Russia's Alexei Navalny poisoned with Novichok

Russian opposition leader Alexei Navalny was poisoned with a chemical nerve agent Novichok, Germany's government says.

The toxicological reports at Berlin’s Charité hospital showed "unequivocal proof" of an agent from the Novichok group.

Navalny, who fell ill on a flight from the Siberian city of Tomsk to Moscow last month, was transferred to Berlin two days later.

Video footage from the plane showed a man in apparent agony.

The flight made an emergency landing in Omsk, and Navalny was transferred to a hospital there, before his wife and supporters pleaded for him to be taken to Germany for treatment.

German chancellor, Angela Merkel, said in a personal statement on Wednesday afternoon that testing by a special military laboratory had shown proof of a chemical nerve agent from the novichok group.

“It is now clear, Alexei Navalny is the victim of a crime,” Merkel said.

“He was meant to be silenced. This raises very difficult questions that only the Russian government can answer, and has to answer,” she added.

A Novichok nerve agent was used to poison former Russian spy Sergei Skripal and his daughter in the UK in 2018. While they survived, another woman, Dawn Sturgess later died in hospital.

Kremlin spokesman Dmitry Peskov said Wednesday that the Kremlin had not received any information from Germany that Navalny was poisoned with a substance from the Novichok group, according to Russian state news agency TASS.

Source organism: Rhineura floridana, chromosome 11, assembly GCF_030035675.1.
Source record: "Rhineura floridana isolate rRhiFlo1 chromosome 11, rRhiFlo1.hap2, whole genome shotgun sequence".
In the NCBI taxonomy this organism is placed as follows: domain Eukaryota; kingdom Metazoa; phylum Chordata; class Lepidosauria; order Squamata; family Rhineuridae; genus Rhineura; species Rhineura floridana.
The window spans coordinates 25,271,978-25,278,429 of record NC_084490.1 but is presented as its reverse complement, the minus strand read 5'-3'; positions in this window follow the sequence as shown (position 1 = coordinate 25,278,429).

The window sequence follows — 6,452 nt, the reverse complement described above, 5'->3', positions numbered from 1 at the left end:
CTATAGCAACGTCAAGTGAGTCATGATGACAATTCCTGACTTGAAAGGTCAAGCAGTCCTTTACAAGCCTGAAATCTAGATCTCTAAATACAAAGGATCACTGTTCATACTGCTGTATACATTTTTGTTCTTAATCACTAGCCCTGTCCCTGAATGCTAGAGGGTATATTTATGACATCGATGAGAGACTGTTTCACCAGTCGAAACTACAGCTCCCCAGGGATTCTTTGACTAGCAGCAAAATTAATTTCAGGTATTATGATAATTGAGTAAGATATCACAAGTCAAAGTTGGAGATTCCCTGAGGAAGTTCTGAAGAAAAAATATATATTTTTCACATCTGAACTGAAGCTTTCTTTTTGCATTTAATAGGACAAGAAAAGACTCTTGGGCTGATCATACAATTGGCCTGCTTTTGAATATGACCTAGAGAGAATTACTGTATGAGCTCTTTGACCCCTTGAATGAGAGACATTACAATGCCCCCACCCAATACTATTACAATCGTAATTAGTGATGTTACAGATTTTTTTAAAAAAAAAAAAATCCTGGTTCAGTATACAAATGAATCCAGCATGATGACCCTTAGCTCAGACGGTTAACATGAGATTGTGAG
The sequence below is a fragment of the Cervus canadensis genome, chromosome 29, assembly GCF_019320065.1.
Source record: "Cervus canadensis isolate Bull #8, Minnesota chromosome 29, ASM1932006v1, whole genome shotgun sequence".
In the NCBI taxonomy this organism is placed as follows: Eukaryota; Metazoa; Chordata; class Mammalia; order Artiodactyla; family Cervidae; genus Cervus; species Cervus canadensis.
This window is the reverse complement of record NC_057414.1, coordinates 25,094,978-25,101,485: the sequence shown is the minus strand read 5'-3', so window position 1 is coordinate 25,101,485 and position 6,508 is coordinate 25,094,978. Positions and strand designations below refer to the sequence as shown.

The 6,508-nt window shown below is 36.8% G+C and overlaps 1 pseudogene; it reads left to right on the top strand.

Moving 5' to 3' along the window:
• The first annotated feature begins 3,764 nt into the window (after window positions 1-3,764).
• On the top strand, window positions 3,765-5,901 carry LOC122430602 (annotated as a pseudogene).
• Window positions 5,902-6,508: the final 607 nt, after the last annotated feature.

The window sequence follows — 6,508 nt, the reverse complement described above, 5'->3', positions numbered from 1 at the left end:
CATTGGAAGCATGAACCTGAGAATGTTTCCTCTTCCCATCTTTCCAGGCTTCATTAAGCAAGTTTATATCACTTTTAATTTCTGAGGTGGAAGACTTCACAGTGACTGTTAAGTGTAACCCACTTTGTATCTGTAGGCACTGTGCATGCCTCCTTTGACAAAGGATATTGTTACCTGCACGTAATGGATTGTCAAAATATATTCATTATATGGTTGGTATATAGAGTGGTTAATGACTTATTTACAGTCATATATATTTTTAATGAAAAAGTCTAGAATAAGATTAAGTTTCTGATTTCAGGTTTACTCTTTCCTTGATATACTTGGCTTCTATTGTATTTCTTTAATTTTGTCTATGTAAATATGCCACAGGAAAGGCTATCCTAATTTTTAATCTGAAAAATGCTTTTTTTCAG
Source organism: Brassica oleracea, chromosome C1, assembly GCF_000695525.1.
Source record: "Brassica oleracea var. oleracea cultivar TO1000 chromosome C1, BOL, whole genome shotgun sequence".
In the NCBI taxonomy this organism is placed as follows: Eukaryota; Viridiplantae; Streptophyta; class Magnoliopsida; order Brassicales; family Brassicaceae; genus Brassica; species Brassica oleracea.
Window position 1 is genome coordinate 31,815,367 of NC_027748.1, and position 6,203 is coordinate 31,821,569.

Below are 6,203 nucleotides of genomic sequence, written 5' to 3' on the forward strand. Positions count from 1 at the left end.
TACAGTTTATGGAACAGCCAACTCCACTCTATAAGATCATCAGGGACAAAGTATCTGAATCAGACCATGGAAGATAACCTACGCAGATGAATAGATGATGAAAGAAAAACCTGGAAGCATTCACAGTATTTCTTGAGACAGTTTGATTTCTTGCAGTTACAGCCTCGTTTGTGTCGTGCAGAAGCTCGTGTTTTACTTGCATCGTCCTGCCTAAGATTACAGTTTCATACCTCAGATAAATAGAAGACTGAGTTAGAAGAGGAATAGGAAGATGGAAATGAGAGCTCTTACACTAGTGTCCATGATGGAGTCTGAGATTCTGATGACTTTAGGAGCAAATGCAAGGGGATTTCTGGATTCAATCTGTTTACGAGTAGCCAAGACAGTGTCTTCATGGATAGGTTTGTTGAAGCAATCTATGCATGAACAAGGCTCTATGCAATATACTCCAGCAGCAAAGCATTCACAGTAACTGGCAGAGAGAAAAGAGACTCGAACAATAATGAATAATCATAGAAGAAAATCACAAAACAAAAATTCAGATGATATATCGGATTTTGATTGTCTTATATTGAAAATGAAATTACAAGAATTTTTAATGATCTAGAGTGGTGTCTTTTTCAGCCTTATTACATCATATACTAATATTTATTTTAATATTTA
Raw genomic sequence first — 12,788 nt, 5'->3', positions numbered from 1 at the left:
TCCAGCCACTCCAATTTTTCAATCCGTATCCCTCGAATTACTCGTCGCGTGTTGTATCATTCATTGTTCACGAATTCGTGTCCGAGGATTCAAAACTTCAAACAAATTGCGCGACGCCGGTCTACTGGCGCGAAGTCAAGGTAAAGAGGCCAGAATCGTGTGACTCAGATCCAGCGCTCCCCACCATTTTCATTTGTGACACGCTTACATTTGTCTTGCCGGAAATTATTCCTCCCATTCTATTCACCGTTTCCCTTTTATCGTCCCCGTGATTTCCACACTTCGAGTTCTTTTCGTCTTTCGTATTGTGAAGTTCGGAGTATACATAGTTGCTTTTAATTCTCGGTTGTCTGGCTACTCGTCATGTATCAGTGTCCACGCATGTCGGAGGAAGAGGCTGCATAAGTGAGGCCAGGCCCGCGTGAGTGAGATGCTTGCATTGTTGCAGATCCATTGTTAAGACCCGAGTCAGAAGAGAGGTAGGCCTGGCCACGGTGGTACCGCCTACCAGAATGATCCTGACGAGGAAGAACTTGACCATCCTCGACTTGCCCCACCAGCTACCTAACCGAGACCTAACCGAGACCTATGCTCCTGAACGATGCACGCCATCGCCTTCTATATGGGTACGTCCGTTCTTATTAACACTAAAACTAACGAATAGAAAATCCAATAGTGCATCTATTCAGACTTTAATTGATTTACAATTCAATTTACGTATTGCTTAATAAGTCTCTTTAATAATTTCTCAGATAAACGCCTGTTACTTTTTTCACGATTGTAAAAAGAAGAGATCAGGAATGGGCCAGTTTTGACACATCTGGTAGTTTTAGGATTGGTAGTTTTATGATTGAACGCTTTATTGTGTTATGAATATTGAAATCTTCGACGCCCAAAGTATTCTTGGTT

Russia's Foreign Ministry said it was waiting for a German response to a request from the Russian Prosecutor General regarding Navalny's treatment and diagnosis.

The German government’s official statement described the attack on Navalny with a chemical nerve agent an “astounding act”.

Chancellor Merkel said Germany's Nato and EU partners had been informed of the results of the investigation and they would decide on a common and appropriate response based on Russia's reaction. "The world will be waiting for answers," she added.

Following the German government's announcement on Wednesday, Leonid Volkov, Navalny's chief of staff, tweeted a picture of Russian President Vladimir Putin's signature. In the accompanying text, Volkov wrote that the act of poisoning Navalny with Novichok was akin to leaving an autograph at the scene of the crime.

The Russian doctors who treated Navalny in Siberia have repeatedly contested the German hospital’s conclusion, saying they ruled out poisoning as a diagnosis and that their tests for poisonous substances came back negative.

Navalny is being kept in a medically induced coma and on a ventilator at the intensive care unit of the Charité hospital. While his condition remains serious, a spokesperson said last Friday that he is stable and there was no immediate danger to his life.

What is Novichok?

The name Novichok means "newcomer" in Russian, and applies to a group of advanced nerve agents developed by the Soviet Union in the 1970s and 1980s.

Novichoks were designed to be more toxic than other chemical weapons and some versions begin to take effect rapidly - between 30 seconds to two minutes.

Novichok agents have similar effects to other nerve agents - they act by blocking messages from the nerves to the muscles, causing a collapse of many bodily functions.

The use of novichok nerve agents was banned last year after being added to the chemical weapons convention’s list of controlled substances.